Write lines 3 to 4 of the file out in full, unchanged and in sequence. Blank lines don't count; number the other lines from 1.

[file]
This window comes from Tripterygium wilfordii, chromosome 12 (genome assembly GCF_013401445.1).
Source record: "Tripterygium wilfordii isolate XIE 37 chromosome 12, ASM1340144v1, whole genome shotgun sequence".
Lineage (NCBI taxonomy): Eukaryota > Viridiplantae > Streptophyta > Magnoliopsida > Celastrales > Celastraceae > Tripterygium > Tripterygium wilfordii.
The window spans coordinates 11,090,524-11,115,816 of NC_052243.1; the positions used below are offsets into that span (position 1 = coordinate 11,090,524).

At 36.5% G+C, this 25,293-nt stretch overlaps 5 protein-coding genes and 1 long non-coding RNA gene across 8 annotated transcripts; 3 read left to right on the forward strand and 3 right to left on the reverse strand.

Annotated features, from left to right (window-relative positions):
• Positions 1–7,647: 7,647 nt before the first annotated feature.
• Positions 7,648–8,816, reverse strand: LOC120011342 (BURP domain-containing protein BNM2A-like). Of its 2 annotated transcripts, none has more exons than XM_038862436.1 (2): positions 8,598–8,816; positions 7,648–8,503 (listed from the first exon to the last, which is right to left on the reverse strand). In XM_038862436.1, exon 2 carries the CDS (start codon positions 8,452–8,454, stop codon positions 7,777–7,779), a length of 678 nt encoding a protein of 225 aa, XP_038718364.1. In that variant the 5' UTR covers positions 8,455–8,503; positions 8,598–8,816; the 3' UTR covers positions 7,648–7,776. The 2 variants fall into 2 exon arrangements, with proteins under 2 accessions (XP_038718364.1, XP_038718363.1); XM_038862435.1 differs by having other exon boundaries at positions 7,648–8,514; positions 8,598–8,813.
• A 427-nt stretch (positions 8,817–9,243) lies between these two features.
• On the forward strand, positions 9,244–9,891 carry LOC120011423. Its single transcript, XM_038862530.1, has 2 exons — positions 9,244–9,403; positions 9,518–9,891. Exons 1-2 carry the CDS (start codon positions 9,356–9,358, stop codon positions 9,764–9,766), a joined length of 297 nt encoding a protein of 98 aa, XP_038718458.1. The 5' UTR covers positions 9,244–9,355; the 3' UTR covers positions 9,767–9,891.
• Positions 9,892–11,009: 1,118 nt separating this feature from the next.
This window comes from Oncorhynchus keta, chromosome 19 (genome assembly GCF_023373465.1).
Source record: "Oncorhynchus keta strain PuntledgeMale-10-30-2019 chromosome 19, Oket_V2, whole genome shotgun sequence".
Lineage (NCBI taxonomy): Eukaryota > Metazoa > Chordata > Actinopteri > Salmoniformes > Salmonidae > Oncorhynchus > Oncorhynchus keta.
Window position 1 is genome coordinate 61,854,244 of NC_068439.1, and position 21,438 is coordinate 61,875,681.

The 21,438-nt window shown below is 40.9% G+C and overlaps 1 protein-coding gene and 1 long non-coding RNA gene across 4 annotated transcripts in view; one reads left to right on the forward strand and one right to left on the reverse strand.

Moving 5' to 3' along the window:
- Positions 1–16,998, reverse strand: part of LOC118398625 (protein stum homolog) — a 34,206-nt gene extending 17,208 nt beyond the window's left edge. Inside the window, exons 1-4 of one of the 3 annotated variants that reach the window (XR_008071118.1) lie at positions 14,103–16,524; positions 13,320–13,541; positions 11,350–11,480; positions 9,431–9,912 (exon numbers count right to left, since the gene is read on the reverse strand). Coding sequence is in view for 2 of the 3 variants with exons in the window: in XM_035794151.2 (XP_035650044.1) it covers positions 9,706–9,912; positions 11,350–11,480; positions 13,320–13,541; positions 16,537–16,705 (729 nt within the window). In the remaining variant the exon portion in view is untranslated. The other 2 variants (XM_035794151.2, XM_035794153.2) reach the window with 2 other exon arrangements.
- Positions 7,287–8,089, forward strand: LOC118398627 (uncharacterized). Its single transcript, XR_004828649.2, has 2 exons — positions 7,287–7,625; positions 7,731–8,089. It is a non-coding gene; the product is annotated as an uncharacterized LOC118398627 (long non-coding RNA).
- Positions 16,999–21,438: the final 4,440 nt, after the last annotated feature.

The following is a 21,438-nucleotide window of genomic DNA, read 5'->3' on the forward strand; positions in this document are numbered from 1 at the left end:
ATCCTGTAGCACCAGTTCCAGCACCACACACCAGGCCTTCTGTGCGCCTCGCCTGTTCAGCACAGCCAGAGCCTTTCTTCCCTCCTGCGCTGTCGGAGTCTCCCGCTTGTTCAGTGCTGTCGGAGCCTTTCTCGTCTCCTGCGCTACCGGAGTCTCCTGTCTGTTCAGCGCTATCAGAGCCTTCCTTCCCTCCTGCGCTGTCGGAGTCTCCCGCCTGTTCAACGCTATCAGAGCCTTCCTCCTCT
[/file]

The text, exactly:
Lineage (NCBI taxonomy): Eukaryota > Viridiplantae > Streptophyta > Magnoliopsida > Celastrales > Celastraceae > Tripterygium > Tripterygium wilfordii.
The window spans coordinates 11,090,524-11,115,816 of NC_052243.1; the positions used below are offsets into that span (position 1 = coordinate 11,090,524).